The Bird in the Tree by Elizabeth Goudge
After using great restraint for awhile, I went a little crazy and agreed to review three books in the same week. So before they arrive, I'm thoroughly enjoying my easy reading. Not mentioned in this post are books I read and reviewed in April, since I've already shared about them here on the blog.
Included in my reading was a new book, the first two books of a well loved trilogy, a favorite cookbook (borrowed back from my son), and a book about the liturgical time of year called "Ordinary Days" (don't you just love that?), and a Kindle book.
So to begin with, I have re-read all of The Bird in the Tree and the re-reading of Pilgrim's Inn has just begun. This Eliot Trilogy by Elizabeth Goudge is among my all time favorite reads. Since I discovered Goudge (thanks to my younger friends Sarah (Clarkson) Fink-Jensen and Lanier Ivester), I have loved reading her books. Their beauty in the writing is extraordinary.
I have said before that The Bird in the Tree would be a good book for women to read while going through premarital counseling. For it talks about faithfulness and submitting your own desires for the sake of family in a way that I've never heard put better. Each time I read it, I'm determined to be even more steadfast in all areas of life.
Pilgrim's Inn was recommended as the book to read first if I wanted to know Goudge's style of writing and it can be read as a stand alone novel. I think because it was my first love, it remains my favorite Goudge book. Although just slightly more than A City of Bells. Pilgrim's Inn reminds us of the importance of home and houses and the affect of Beauty in our lives.
I'm so pleased that many Goudge books are now available in paperback and on the Kindle. Most of my collection was purchased through the years as I found decent old hardback copies. Unfortunately, A City of Bells is still not in paperback (which I do not understand) and the newer book is pricey. However, if you do a search on Amazon, you should be able to find a good price on used original hardbacks. If not... there is always the library!
The Awakening of Miss Prim was recommended by the former Sarah Clarkson on Instagram (@sarahwanders) and my daughter read it before me. I actually wrote an Instagram review for this book because so many people had asked me to, having heard about the book. As I said there, I loved this book, it is one bookish people will enjoy very much. It has a magical feel about it, and I texted my daughter off and on to chat as I read it.
I mentioned to her that one of the book's underlying themes reminded me of a literary Atlas Shrugged (there was some back and forth about the term literary there). As you read it, you begin to learn the mystery of this village and if you have read Atlas Shrugged (I loved the story, skimmed the Socialist Ayn Rand rants), you will see what I mean about the two themes being similar.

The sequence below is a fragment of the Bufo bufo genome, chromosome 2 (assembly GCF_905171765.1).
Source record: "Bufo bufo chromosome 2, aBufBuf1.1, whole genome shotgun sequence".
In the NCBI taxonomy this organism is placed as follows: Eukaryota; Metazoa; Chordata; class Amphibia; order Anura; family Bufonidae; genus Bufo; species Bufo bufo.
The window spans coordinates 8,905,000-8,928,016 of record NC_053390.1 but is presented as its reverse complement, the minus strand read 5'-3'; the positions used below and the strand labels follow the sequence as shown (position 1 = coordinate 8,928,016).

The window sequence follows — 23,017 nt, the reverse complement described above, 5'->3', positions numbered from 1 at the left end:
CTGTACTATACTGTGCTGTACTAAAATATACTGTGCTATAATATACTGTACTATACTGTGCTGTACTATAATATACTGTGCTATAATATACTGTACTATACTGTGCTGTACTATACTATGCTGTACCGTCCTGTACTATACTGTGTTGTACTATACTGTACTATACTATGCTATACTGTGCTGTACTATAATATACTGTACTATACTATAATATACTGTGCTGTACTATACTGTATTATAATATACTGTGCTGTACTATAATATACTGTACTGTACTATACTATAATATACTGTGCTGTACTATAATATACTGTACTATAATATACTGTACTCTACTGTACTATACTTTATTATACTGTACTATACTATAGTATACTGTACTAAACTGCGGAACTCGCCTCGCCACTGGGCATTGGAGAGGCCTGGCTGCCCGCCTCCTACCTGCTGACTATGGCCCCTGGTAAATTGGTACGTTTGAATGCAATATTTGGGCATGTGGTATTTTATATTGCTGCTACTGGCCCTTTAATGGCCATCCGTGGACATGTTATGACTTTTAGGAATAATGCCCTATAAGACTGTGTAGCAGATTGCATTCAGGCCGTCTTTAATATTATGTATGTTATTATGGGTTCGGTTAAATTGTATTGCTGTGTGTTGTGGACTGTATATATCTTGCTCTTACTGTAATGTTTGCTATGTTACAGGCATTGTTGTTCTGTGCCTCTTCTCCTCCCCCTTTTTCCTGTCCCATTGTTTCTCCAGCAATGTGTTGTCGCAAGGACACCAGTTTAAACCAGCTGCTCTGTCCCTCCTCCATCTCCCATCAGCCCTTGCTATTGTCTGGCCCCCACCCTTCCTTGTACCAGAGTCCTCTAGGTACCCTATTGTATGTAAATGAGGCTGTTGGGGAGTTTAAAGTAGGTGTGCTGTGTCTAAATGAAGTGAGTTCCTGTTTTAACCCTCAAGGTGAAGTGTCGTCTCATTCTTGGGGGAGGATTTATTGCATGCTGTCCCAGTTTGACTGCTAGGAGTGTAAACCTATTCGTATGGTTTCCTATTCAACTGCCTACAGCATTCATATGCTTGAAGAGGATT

The only thing I didn't care for was the ending. I texted Stephanie something like, "Is that it? Is that the end?". She said she had texted almost the same words to Sarah. Having said that, it is still a lovely read and I'm pretty sure the author is setting you up for a sequel. Either that or she assumes we figure out the ending on our own from the hints she leaves.
The Graces We Remember: Sacred Days of Ordinary Time is part of Phyllis Tickle's Stories from The Farm in Lucy series. I don't attend a liturgical church but I do enjoy Tickle's writing. She has a different way of looking at the Christian life than I'm used to and that can be a good thing, opening my eyes to more of Christ.
We probably don't agree on every theological viewpoint but that's fine, we agree on the most important. Like I said, her writing is lovely. This book is sitting by my sofa to enjoy off and on, one chapter at a time (each chapter is self contained).
Jerusalem is the well known cookbook by Yotam Ottolenghi and Sami Tamimi, the two men both grew up in Jerusalem but didn't meet until much later and now own at least one restaurant together in London. The reason they didn't know each other? One grew up in the Arab part of Jerusalem and the on the Jewish side. Although it is a cookbook, it is also a book full of fabulous stories and photos.
Jerusalem has received numerous awards and I saw it listed as one of the Ten Best Cookbooks (ever) in an article recently. It is a love story of the food in the Middle East, Jerusalem in particular. I had given my copy to Christopher when he was interested in learning to cook but borrowed it back to reread the hummus section. They believe world peace could be achieved through perfect hummus.
Not shown: My latest Kindle book (that which I slip in my purse and take with me when I know I'm going to be waiting, such as at the doctor's office) is Simply Tuesday by Emilie Freeman. I bought this Kindle version when it was on sale ($1.99 I believe) months and months ago and I'm glad I did. It is the perfect Kindle book. The writing is lovely and each chapter is self contained. If you think you life is too small, this is the book to read. (Spoiler alert: you are probably just where God wants you.)
Even with a few review books on the way, I will read the third book in the Eliot Trilogy before setting aside fun re-reading for a short time. Although I do like having at least one book I'm re-reading handy, just to relax.
Books mentioned in this blog post:
here. (It is much cheaper to do a search on Amazon for used hardback copies.)
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